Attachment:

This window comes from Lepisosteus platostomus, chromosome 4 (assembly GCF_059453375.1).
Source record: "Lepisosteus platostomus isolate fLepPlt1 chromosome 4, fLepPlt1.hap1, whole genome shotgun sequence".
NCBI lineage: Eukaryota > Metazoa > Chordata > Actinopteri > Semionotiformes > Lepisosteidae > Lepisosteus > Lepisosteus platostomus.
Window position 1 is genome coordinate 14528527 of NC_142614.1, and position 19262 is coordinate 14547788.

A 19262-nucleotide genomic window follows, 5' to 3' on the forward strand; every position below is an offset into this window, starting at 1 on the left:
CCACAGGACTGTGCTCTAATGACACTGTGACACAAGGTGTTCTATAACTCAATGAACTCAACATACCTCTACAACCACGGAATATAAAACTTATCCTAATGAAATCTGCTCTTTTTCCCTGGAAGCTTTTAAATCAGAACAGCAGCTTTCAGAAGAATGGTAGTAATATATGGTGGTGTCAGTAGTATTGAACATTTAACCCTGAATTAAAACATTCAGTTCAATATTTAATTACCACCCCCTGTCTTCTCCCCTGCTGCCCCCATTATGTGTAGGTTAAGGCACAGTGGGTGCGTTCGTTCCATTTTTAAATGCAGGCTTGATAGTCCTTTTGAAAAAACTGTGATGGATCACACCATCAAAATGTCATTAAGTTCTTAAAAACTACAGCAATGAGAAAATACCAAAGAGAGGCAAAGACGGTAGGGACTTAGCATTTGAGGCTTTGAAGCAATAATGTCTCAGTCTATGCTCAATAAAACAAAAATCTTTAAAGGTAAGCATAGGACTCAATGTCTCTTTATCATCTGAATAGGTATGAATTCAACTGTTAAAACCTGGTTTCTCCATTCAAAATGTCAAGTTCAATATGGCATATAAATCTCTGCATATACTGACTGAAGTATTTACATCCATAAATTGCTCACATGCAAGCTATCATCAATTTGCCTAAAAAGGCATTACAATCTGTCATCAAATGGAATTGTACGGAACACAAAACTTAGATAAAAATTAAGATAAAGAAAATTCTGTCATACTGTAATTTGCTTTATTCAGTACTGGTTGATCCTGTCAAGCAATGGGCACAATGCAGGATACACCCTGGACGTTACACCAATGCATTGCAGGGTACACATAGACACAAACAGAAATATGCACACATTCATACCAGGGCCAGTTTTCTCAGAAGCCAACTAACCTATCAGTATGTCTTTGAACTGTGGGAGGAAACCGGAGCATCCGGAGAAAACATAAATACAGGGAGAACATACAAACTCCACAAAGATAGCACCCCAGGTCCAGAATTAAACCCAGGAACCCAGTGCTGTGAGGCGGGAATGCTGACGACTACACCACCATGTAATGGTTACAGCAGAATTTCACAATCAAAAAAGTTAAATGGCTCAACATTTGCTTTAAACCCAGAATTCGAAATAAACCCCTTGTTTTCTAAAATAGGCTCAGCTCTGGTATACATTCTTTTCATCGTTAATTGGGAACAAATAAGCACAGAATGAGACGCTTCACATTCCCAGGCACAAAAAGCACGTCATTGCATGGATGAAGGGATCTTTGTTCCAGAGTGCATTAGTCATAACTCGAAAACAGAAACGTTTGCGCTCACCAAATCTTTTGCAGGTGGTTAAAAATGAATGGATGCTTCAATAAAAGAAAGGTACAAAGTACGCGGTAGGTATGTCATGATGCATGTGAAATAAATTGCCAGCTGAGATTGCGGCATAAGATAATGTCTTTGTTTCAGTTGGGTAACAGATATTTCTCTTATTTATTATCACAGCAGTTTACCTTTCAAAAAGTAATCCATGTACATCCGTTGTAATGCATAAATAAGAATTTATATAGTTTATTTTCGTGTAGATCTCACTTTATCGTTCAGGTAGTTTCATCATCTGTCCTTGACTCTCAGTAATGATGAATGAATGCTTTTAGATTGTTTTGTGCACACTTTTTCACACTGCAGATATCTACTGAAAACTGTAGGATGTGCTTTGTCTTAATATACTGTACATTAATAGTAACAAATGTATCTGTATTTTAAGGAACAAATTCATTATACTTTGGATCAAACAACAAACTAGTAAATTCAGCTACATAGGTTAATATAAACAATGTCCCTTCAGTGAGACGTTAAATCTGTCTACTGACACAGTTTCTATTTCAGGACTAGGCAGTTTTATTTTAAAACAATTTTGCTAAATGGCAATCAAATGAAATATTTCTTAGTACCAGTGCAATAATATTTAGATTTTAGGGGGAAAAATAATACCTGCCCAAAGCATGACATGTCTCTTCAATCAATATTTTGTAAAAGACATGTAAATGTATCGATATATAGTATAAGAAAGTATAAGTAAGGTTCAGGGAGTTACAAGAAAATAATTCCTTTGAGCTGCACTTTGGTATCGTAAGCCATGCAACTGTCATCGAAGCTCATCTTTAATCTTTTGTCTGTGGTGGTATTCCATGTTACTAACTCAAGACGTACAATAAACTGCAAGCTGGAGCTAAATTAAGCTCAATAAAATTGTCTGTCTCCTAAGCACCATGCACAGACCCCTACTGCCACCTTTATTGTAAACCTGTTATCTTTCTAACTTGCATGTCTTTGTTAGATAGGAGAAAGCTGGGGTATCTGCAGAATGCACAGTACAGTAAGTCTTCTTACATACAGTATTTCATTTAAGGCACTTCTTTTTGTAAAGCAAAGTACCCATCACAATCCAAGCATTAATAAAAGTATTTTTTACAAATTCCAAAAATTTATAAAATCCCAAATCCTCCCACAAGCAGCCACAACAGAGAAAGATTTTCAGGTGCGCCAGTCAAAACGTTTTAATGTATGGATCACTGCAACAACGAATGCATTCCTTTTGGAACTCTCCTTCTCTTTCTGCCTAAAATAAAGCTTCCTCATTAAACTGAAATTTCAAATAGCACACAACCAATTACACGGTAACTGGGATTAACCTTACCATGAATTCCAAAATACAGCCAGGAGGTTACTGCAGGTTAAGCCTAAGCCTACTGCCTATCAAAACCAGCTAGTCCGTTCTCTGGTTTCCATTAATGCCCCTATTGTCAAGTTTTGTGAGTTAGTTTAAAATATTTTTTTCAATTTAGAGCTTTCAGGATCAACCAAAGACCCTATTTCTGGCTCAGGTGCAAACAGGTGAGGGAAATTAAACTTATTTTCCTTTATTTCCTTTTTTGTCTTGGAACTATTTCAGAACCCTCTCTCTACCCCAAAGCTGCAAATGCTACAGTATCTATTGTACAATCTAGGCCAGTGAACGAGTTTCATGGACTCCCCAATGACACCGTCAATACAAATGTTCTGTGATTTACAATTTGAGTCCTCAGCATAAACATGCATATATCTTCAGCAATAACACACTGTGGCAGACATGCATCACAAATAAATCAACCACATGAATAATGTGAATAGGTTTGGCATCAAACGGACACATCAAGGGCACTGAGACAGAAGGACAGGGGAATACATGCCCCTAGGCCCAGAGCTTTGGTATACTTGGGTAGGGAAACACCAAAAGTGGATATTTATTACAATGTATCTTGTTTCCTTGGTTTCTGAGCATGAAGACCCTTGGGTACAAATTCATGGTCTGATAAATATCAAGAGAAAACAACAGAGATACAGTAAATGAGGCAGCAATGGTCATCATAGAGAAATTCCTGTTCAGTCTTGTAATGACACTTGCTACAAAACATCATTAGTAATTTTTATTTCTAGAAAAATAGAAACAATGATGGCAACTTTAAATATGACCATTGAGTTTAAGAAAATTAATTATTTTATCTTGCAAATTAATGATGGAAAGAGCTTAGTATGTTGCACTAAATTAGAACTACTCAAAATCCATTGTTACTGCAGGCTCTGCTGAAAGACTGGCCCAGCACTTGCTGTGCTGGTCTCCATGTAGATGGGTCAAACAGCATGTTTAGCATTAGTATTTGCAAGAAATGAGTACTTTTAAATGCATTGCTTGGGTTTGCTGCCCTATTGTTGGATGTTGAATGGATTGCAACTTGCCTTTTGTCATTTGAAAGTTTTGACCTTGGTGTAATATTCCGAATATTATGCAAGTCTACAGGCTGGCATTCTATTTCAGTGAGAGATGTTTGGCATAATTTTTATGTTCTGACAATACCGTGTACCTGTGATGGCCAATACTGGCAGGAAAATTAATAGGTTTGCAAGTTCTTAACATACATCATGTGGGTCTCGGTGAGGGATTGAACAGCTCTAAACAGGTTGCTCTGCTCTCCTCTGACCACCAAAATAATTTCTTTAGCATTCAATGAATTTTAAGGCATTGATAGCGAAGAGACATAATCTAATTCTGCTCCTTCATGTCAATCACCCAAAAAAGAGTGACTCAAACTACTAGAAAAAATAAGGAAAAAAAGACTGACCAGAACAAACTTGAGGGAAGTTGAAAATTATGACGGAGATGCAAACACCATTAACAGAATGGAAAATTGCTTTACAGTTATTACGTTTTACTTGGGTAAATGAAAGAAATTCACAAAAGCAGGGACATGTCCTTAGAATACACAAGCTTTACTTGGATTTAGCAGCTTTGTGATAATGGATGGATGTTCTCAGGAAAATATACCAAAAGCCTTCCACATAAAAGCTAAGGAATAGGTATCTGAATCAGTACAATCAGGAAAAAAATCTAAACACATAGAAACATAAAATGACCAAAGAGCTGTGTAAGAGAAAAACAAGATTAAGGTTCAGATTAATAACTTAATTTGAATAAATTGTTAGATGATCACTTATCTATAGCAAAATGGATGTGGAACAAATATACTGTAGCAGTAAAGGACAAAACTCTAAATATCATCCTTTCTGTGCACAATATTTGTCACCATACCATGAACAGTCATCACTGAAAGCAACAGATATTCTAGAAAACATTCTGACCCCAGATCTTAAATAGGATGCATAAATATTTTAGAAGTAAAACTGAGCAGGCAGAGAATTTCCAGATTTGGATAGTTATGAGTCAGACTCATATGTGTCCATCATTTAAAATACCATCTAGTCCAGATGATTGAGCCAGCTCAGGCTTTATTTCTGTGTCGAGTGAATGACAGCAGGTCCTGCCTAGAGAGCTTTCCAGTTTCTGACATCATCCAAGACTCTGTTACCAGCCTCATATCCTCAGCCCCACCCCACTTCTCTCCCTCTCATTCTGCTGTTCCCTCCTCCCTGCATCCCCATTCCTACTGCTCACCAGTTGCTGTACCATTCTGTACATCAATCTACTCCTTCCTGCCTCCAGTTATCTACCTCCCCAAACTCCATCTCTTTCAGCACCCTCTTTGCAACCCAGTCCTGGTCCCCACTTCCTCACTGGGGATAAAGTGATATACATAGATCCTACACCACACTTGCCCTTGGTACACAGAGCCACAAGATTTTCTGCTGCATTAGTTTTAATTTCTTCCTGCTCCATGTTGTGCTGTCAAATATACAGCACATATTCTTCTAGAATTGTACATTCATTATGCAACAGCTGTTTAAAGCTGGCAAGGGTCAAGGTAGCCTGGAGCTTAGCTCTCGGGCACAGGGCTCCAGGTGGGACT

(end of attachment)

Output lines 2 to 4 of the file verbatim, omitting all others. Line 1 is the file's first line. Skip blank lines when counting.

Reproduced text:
Source record: "Lepisosteus platostomus isolate fLepPlt1 chromosome 4, fLepPlt1.hap1, whole genome shotgun sequence".
NCBI lineage: Eukaryota > Metazoa > Chordata > Actinopteri > Semionotiformes > Lepisosteidae > Lepisosteus > Lepisosteus platostomus.
Window position 1 is genome coordinate 14528527 of NC_142614.1, and position 19262 is coordinate 14547788.